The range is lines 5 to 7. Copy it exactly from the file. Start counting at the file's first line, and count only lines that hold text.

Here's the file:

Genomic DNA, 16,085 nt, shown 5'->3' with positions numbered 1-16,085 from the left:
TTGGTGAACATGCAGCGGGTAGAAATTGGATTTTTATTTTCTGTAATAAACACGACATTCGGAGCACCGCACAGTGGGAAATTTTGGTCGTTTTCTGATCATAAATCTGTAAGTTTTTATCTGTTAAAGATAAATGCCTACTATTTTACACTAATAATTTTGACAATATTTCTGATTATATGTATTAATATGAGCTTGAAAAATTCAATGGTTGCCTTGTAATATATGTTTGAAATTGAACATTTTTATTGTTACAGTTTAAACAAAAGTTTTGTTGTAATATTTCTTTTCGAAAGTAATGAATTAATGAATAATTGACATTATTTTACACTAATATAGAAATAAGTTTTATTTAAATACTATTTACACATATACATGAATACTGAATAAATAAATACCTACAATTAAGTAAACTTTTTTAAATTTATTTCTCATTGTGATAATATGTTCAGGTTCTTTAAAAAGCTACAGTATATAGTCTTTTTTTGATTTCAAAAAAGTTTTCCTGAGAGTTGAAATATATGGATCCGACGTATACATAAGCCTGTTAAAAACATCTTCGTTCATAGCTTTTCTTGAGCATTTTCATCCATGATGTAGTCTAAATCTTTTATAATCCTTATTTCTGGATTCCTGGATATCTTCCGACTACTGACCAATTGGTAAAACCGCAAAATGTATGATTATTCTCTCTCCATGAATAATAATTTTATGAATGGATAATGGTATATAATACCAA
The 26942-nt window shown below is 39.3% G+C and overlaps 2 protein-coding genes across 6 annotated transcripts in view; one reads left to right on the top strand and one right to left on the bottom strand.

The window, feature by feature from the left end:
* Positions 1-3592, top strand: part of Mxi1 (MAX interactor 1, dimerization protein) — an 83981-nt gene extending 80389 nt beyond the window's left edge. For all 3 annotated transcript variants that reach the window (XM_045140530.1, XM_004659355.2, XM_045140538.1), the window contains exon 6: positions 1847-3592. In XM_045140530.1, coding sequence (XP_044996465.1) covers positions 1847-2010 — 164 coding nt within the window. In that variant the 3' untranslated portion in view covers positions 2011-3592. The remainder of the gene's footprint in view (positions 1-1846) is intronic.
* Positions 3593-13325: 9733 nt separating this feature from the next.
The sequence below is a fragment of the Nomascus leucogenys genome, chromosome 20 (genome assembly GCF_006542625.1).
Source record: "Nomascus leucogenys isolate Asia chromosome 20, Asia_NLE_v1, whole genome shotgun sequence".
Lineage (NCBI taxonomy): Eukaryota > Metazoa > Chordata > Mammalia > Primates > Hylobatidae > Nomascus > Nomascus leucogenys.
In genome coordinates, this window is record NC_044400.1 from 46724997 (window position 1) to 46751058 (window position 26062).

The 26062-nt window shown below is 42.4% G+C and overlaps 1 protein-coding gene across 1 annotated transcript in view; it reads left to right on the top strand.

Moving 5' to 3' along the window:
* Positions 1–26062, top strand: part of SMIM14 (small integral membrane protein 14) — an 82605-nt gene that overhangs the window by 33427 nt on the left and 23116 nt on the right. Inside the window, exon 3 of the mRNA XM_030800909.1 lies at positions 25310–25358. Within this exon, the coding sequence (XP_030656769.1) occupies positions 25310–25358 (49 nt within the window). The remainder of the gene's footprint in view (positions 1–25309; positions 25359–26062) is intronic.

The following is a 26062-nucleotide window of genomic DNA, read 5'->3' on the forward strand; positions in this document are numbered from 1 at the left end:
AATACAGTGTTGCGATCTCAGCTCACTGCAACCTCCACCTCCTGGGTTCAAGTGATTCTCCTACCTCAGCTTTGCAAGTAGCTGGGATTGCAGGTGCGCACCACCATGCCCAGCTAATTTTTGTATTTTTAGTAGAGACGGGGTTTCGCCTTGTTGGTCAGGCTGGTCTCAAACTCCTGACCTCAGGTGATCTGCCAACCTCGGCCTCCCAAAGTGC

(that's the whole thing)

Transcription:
* Positions 1-3592, top strand: part of Mxi1 (MAX interactor 1, dimerization protein) — an 83981-nt gene extending 80389 nt beyond the window's left edge. For all 3 annotated transcript variants that reach the window (XM_045140530.1, XM_004659355.2, XM_045140538.1), the window contains exon 6: positions 1847-3592. In XM_045140530.1, coding sequence (XP_044996465.1) covers positions 1847-2010 — 164 coding nt within the window. In that variant the 3' untranslated portion in view covers positions 2011-3592. The remainder of the gene's footprint in view (positions 1-1846) is intronic.
* Positions 3593-13325: 9733 nt separating this feature from the next.
The sequence below is a fragment of the Nomascus leucogenys genome, chromosome 20 (genome assembly GCF_006542625.1).